In a moment of pure joy, expressing my never-ending gratitude for my “job” as a Coach for talented women in challenging careers, I posted an update on social media:
“Just finished a 2 hour coaching session with one of my most visionary clients who is changing the world…buzzing!”
This client is indeed visionary. She is planning a conference that shines a spotlight on the an important issue. She has aligned a number of key speakers – government ministers, change-makers and celebrities – to feature at this conference. She will change lives!
But do you think she saw herself as visionary? No way! She doesn’t even believe she has what it takes to realise her vision. She only recognised herself from my description because the timing of my post could only have applied to her.
“Really?” she asked in an email to me. And that “Really?” conveyed so much. It was is if she was saying “Little old ME? Can you really have been referring to ME as visionary?”
And this vignette illustrates the problem with women!
We live in an era when gender equality in the boardroom is viewed as an economic imperative. Companies with three or more women in senior management functions score more highly on average for each organisational criterion than companies with no women at the top. 69% of companies who implement gender diversity policies report an improvement in brand image. I could go on and on with the statistics that demonstrate the benefits for everyone of gender equality in business.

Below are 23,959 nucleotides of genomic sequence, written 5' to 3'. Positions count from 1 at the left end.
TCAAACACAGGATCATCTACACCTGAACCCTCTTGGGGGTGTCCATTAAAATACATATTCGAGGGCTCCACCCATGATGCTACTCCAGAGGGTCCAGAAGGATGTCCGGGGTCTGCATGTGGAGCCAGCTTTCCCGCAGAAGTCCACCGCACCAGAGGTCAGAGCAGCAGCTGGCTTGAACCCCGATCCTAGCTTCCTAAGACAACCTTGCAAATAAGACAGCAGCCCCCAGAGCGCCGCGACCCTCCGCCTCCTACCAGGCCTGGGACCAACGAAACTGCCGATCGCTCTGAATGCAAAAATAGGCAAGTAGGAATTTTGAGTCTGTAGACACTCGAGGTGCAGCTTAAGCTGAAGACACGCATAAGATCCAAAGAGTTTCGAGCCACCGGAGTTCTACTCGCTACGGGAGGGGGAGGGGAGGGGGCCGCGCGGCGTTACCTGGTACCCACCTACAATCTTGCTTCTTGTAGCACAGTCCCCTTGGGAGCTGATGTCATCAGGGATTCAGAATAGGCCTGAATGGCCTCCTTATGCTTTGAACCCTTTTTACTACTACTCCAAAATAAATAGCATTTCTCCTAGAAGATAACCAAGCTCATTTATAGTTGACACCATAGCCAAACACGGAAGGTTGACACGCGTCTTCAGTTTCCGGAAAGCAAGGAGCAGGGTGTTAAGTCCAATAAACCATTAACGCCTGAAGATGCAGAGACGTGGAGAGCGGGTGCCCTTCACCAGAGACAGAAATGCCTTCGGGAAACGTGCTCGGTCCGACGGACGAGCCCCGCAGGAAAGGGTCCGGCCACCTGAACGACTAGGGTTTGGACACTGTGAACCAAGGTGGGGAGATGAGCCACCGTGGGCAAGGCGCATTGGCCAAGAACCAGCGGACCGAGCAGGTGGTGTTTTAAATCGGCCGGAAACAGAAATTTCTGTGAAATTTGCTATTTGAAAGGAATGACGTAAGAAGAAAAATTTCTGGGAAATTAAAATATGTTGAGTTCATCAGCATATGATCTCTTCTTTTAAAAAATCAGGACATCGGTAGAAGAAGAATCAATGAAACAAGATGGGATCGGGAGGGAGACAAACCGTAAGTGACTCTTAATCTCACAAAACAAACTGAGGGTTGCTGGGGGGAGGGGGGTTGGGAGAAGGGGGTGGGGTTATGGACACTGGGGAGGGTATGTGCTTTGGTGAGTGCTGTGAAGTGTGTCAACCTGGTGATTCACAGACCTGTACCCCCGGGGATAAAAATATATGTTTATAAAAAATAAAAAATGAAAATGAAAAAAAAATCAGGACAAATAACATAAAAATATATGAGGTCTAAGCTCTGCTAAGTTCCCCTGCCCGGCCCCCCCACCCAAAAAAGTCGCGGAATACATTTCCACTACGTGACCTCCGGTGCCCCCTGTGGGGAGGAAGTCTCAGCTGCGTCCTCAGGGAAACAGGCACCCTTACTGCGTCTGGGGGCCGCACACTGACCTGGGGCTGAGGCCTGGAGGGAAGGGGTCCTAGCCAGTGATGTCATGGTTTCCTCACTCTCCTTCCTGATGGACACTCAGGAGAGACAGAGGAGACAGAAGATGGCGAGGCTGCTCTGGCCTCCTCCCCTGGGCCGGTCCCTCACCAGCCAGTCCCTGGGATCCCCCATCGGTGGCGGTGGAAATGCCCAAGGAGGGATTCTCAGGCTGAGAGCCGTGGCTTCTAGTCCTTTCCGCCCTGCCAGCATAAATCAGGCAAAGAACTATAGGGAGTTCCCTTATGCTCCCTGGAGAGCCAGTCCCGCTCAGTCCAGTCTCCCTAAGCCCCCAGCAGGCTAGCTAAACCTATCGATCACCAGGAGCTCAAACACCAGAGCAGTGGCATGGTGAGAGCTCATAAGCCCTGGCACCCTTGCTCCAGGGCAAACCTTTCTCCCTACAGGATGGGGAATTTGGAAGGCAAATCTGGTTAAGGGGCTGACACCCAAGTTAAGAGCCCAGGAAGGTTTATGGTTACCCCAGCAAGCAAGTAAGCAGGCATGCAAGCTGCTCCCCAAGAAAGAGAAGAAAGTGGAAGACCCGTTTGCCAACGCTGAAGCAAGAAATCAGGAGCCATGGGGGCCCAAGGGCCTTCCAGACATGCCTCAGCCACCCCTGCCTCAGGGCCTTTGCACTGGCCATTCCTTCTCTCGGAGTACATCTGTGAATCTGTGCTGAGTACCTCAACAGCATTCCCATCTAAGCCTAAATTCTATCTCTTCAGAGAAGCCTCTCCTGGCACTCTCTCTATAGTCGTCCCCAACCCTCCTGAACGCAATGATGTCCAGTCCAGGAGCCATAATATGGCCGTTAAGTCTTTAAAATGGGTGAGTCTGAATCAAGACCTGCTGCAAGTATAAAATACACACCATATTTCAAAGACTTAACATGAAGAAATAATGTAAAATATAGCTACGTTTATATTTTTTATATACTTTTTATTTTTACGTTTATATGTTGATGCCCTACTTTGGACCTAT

I have been part of and observed umpteen discussions about what organisations must do to attract and retain more talented women. Every single one of these conversations stresses the importance of implementing flexible working policies and of creating a culture that does not penalise women for the fact that they have children and that, at the time of writing at least, they are primarily responsible for childcare (although there may well be a shift with the introduction of shared parental leave in the UK just over a year ago). Flexible working is indeed important and it is a big part of the equation.
But flexible working is not the FULL equation. There is a factor involved that usually gets ignored and it is something that I have quite extensive experience of:
We also need to help talented women to stop holding themselves back
For the past 14 years, I have been working as an Executive Coach and Trainer to the sort of talented women that companies are seeking to attract and retain. I’ve worked with thousands of women across the globe and I have watched them exhibit the same self-sabotaging behaviours over an over.
Whenever a new client starts work with me, I send her a Questionnaire. Here is one of the most revealing questions I ask these new clients:
“How do you get in your own way?”
And the answer is, the smart, educated, ambitious women I work with get in their own way – and therefore hold themselves back – in a multitude of ways!
Over the coming few months, I’ll be sharing with you some of the recurring themes in the answers to the “how do you get in your own way?” question. If you’ve ever suffered from lack of self-belief (so that will be ALL of us!), you’ll want to read the first of these “ways”. If you’re not already on my mailing list, pop your email into the box below so that you don’t miss any of the posts.